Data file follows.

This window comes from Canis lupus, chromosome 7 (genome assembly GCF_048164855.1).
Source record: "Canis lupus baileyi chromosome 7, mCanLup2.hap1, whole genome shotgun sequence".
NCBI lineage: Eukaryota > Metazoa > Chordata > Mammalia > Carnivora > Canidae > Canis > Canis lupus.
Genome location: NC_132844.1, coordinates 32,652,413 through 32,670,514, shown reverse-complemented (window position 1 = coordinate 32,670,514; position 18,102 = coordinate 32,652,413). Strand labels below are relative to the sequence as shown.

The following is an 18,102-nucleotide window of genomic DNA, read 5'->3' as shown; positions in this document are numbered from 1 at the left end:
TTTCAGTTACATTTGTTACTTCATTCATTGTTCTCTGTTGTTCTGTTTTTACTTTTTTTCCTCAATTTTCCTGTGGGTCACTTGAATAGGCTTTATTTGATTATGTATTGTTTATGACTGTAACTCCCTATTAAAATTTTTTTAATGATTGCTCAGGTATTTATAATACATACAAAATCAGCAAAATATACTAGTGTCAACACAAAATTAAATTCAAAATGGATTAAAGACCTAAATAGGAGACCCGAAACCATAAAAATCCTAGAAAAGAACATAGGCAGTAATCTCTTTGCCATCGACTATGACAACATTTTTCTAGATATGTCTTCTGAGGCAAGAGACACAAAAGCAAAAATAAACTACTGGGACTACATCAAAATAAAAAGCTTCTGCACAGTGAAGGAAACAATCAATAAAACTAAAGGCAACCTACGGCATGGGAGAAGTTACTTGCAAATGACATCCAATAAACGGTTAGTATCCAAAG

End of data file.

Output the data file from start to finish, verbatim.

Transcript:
This window comes from Canis lupus, chromosome 7 (genome assembly GCF_048164855.1).
Source record: "Canis lupus baileyi chromosome 7, mCanLup2.hap1, whole genome shotgun sequence".
NCBI lineage: Eukaryota > Metazoa > Chordata > Mammalia > Carnivora > Canidae > Canis > Canis lupus.
Genome location: NC_132844.1, coordinates 32,652,413 through 32,670,514, shown reverse-complemented (window position 1 = coordinate 32,670,514; position 18,102 = coordinate 32,652,413). Strand labels below are relative to the sequence as shown.

The following is an 18,102-nucleotide window of genomic DNA, read 5'->3' as shown; positions in this document are numbered from 1 at the left end:
TTTCAGTTACATTTGTTACTTCATTCATTGTTCTCTGTTGTTCTGTTTTTACTTTTTTTCCTCAATTTTCCTGTGGGTCACTTGAATAGGCTTTATTTGATTATGTATTGTTTATGACTGTAACTCCCTATTAAAATTTTTTTAATGATTGCTCAGGTATTTATAATACATACAAAATCAGCAAAATATACTAGTGTCAACACAAAATTAAATTCAAAATGGATTAAAGACCTAAATAGGAGACCCGAAACCATAAAAATCCTAGAAAAGAACATAGGCAGTAATCTCTTTGCCATCGACTATGACAACATTTTTCTAGATATGTCTTCTGAGGCAAGAGACACAAAAGCAAAAATAAACTACTGGGACTACATCAAAATAAAAAGCTTCTGCACAGTGAAGGAAACAATCAATAAAACTAAAGGCAACCTACGGCATGGGAGAAGTTACTTGCAAATGACATCCAATAAACGGTTAGTATCCAAAG